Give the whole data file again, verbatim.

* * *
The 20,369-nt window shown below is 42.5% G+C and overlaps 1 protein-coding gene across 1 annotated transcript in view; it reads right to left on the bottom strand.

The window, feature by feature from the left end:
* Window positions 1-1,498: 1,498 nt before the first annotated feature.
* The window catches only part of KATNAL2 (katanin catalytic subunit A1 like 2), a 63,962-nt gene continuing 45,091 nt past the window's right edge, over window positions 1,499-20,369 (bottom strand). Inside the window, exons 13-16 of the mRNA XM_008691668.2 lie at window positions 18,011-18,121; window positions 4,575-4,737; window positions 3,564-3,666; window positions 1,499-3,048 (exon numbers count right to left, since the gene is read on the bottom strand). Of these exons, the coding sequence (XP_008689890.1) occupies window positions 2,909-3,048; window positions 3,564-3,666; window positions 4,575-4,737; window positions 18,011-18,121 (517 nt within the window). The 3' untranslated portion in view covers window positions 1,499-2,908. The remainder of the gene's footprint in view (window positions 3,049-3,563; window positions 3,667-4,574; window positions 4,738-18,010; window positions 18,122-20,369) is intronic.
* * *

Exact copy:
The 20,369-nt window shown below is 42.5% G+C and overlaps 1 protein-coding gene across 1 annotated transcript in view; it reads right to left on the bottom strand.

The window, feature by feature from the left end:
* Window positions 1-1,498: 1,498 nt before the first annotated feature.
* The window catches only part of KATNAL2 (katanin catalytic subunit A1 like 2), a 63,962-nt gene continuing 45,091 nt past the window's right edge, over window positions 1,499-20,369 (bottom strand). Inside the window, exons 13-16 of the mRNA XM_008691668.2 lie at window positions 18,011-18,121; window positions 4,575-4,737; window positions 3,564-3,666; window positions 1,499-3,048 (exon numbers count right to left, since the gene is read on the bottom strand). Of these exons, the coding sequence (XP_008689890.1) occupies window positions 2,909-3,048; window positions 3,564-3,666; window positions 4,575-4,737; window positions 18,011-18,121 (517 nt within the window). The 3' untranslated portion in view covers window positions 1,499-2,908. The remainder of the gene's footprint in view (window positions 3,049-3,563; window positions 3,667-4,574; window positions 4,738-18,010; window positions 18,122-20,369) is intronic.